REVIEW: Motorola ROKR E1 iTunes Mobile Phone

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Date: Friday, January 6th, 2006, 09:53
Category: Mobile Phone

Motorola ROKR iTunes PhoneThere was a point in time where I carried around three plus electronic devices at a time and loved it – and that was before the invention of the portable MP3 player. Sure, I could be described as a geek, but at times it was part of my job.
Like may people, I have greatly simplified what I like to carry around and an MP3 player has quickly zoomed to the top of that list. Carrying a mobile phone has become a necessity. Carrying around a Palm organizer/PDA has slipped down the list, but staying organized with my calendar and contacts is still a priority. Am I really supposed to carry around three devices in my bag? Arguably, I am a good candidate for one of these devices that combines phone, music, and organization, in that order.
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Motorola ROKR iTunes PhoneThere was a point in time where I carried around three plus electronic devices at a time and loved it – and that was before the invention of the portable MP3 player. Sure, I could be described as a geek, but at times it was part of my job.
Like may people, I have greatly simplified what I like to carry around and an MP3 player has quickly zoomed to the top of that list. Carrying a mobile phone has become a necessity. Carrying around a Palm organizer/PDA has slipped down the list, but staying organized with my calendar and contacts is still a priority. Am I really supposed to carry around three devices in my bag? Arguably, I am a good candidate for one of these devices that combines phone, music, and organization, in that order.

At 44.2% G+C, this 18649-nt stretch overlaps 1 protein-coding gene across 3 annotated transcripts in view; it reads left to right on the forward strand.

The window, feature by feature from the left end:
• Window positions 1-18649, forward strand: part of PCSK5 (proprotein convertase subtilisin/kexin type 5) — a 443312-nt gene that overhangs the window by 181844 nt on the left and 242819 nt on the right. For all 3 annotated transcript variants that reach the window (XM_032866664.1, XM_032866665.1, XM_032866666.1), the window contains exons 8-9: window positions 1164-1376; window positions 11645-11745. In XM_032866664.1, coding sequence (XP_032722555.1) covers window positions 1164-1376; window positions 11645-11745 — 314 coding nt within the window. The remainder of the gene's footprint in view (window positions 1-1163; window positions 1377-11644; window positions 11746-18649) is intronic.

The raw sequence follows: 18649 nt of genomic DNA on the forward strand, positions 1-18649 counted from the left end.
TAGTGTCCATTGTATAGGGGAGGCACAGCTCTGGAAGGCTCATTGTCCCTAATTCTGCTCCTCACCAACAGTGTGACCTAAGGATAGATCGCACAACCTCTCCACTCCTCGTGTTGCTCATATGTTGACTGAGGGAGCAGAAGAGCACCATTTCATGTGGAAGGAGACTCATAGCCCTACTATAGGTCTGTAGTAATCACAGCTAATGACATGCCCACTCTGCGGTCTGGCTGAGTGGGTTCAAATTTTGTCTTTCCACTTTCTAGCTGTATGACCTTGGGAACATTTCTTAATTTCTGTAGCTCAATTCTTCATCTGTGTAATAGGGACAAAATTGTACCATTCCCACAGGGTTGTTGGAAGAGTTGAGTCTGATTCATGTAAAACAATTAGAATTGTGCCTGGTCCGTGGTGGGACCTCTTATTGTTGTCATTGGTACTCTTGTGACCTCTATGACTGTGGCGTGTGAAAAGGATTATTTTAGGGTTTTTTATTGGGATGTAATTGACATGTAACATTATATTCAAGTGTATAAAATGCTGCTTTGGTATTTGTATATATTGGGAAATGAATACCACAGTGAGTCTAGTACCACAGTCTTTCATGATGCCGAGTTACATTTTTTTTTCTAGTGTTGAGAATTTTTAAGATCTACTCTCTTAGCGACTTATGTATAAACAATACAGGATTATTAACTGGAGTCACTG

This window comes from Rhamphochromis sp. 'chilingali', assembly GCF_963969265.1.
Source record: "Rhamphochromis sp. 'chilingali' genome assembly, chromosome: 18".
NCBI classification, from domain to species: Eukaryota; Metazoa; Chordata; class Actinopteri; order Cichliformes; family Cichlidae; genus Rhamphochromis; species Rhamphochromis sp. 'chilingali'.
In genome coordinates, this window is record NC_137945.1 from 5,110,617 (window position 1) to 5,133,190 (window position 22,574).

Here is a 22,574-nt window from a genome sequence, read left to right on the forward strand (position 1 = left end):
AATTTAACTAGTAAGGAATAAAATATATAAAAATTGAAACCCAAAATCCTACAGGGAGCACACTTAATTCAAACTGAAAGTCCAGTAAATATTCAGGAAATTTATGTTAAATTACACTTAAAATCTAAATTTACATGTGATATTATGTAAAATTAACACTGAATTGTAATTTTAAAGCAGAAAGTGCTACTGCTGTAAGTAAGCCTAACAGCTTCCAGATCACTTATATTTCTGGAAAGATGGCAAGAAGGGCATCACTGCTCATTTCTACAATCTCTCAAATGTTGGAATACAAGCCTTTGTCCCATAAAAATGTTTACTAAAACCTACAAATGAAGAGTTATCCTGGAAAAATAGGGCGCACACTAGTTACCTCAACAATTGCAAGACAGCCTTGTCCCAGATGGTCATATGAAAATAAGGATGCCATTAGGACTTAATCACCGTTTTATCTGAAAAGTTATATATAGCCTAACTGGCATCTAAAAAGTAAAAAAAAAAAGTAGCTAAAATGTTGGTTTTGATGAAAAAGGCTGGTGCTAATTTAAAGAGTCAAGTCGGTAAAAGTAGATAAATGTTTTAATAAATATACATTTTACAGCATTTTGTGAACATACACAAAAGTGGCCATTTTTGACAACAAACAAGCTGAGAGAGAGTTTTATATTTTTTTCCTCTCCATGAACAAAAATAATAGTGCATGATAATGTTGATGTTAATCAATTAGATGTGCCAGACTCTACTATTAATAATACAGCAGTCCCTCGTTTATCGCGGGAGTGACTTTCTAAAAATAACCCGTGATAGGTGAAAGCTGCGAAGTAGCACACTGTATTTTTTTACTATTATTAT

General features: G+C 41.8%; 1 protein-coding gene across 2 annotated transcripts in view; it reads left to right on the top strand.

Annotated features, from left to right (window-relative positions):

In response to the desire for fewer things to carry in the pocket, there has been a convergence of devices into one. I decided to test drive one of these devices – the Motorola ROKR E1 which is available from Cingular for US$149 with a 2-year service agreement. The ROKR combines an MP3 player with a phone and the ease of use of iTunes. It’s the first phone to play music using the iTunes interface.
My first impression of the phone was that it was stylish, with the same look and feel to many Apple products and a crisp white exterior. It is a traditional candy-bar style phone with a great color TFT screen (176 x 220, 262 colors). It has a 0.3 MP camera with a flash that actually works. My previous Danger Sidekick had a flash that doesn’t shed light on any situation! Bluetooth is a major plus, both for using a Bluetooth headset and for syncing with my Mac at home.
I took the ROKR to work and set it up there. I have a full compilation of music in iTunes on my PC at work that usually only gets listened to at work. I was excited to take my tunes on the road with me for commuting by train and going to the gym. I connected the ROKR to my computer at work using a cable and iTunes opened. I was able to select songs and put them onto the phone. The transfer time was a little slow – allow for 30 seconds per song, depending on the file size – but after the initial transfer, I don’t expect to be adding and deleting songs in such a great quantity. Part of the speed issue is that iTunes converts higher bit-rate AAC files to 128kbps on-the-fly to save space.